Pulse expands engagement with social media growth, products

By Michelle Palmer Jones


Nashville, Tennessee, United States


When COVID hit in 2020, Pulse Senegal had a decision to make. Should they delay the launch and expansion of their brand on social media platforms? Or should they move forward with their mission to reach and engage their audience?

“We have decided to make sure we have a large presence on social media,” said Caroline Mbodj, managing director for the media company, said on day two of the INMA Africa Media Summit, sponsored by the Google News Initiative.

Since deciding to launch on social sites, Pulse has half the population of Senegal on Facebook who are connecting with the brand every day. Their following there is strong as well as on Instagram where they created two different pages: one dedicated to news and entertainment and the other to sports.

Half of Senegal's population now follows Pulse on Facebook.
Half of Senegal's population now follows Pulse on Facebook.

Pulse found people would turn to them when a popular futbol team would win or anything big would happen in the sports world, she said: “We have seen a lot of people engaging in a lot of content for sports so we have decided to invest in a certain way on a Pulse Sports platform.” 

Here they create content dedicated to sports and do a lot of testing on social media to look at engagement. 

Pulse makes sure its social media platforms work in tandem with the Pulse Web site, which is a more traditional way journalists inform Pulse readers through stories and content. Social media compliments those stories with more entertaining and engaging content.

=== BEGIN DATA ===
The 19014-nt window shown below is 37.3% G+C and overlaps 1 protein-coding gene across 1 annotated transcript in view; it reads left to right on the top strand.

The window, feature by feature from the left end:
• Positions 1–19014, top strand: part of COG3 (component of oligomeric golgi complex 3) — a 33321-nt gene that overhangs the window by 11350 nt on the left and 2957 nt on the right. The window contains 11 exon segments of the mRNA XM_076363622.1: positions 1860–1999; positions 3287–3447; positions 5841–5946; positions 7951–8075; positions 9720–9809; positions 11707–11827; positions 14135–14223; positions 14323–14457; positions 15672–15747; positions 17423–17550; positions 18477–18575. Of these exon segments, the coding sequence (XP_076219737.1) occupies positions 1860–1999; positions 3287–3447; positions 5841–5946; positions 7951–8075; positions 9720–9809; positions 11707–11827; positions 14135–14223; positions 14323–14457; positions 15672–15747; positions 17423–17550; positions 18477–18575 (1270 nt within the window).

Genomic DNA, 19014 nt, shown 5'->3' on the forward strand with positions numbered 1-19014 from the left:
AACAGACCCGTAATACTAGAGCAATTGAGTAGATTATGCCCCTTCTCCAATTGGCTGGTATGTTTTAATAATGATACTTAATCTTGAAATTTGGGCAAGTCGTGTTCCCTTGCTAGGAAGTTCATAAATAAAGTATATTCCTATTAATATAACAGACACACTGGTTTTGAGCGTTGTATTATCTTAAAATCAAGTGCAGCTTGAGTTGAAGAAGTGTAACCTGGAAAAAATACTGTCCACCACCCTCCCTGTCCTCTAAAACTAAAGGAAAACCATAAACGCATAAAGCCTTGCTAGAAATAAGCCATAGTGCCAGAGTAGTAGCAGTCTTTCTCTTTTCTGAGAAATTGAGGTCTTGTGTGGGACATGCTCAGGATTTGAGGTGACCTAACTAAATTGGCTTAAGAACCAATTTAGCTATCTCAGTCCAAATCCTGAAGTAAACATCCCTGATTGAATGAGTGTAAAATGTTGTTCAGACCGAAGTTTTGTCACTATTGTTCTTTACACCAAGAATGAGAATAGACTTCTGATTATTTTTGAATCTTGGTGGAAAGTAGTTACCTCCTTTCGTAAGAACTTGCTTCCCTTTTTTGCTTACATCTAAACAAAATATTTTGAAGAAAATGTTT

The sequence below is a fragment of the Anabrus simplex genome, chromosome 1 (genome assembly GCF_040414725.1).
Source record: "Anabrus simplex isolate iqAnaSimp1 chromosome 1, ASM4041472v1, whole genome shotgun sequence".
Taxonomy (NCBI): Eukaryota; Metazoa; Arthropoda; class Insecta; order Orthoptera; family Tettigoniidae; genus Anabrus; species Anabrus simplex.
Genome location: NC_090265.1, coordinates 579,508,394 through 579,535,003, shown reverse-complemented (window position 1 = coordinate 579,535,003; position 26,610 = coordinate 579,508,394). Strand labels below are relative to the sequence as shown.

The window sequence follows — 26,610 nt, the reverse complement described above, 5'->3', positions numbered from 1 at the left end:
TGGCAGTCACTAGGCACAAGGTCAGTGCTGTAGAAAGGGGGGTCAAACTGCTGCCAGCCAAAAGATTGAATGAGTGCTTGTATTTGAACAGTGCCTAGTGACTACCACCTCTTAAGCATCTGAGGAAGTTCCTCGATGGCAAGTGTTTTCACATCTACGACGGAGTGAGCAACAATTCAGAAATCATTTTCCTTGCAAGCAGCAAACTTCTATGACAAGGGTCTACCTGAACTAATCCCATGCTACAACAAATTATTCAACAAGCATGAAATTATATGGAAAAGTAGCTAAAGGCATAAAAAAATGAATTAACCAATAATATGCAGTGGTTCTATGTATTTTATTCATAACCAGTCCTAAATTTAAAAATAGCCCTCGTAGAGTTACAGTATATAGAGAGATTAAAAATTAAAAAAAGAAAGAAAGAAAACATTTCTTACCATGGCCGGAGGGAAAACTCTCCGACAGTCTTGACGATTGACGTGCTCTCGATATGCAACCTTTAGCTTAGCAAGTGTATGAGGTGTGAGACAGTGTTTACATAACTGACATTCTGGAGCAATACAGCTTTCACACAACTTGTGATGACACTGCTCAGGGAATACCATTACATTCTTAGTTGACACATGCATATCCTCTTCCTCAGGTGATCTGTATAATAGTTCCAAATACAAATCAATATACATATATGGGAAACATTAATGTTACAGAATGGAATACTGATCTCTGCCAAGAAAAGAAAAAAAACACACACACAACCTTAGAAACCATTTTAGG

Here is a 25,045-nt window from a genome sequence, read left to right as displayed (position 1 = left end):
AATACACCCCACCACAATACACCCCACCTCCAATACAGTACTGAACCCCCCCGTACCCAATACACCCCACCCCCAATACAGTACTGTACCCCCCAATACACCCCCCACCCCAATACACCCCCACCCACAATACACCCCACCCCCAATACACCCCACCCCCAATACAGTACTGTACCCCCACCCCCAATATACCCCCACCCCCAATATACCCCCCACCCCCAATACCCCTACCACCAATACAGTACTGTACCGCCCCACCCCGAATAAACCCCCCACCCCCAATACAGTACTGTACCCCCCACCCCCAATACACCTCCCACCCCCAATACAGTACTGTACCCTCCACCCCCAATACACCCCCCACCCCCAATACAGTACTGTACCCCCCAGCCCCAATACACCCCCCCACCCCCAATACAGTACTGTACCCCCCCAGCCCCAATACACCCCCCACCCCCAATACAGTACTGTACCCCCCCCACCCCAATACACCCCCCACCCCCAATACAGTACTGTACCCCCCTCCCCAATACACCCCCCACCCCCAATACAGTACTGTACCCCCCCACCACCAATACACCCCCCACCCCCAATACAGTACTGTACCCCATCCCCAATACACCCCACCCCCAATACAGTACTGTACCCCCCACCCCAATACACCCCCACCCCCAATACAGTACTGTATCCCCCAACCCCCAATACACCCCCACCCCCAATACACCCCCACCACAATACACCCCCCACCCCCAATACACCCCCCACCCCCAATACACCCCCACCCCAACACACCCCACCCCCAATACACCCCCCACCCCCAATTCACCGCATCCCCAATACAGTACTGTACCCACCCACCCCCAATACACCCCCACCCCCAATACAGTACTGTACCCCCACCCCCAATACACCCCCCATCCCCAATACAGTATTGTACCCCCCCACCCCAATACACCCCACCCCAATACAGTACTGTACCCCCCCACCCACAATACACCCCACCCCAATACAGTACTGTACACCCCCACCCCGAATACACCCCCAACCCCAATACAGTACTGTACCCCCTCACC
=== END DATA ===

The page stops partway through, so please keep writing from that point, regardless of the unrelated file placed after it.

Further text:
“We’re trying to find the best way to display our engaging content on TikTok” Mbodj said. “We are trying to find the right balance between the Web site and social media.”

The reason Pulse dedicates so much time and energy to social media is the country’s population is really young: 

Senegal's population is predominently young.
Senegal's population is predominently young.

“Our way of doing things is making sure we have a strong Web site because we want to inform, we want to display content, and social media is relevant for our audience,” Mbodj said. “When we launched it in 2020, we were not investing in TikTok. So after seeing that TikTok was relevant for our audience, we just decided to launch our platforms on TikTok.” 

If in the next year or two Pulse sees a new platform that is relevant for engaging young people, they will launch their media content on that platform with the strategy to both inform and entertain.

“It was interesting to see how we could mix both information and entertainment both on different platforms,” Mbodj said.

Pulse has a four-pillar approach to its social media strategy:

  1. Distribution: Pulse makes sure they regularly post content at times when engagement is high. They want to be reliable and dependable in this practice until they see the trends and engagement scores change.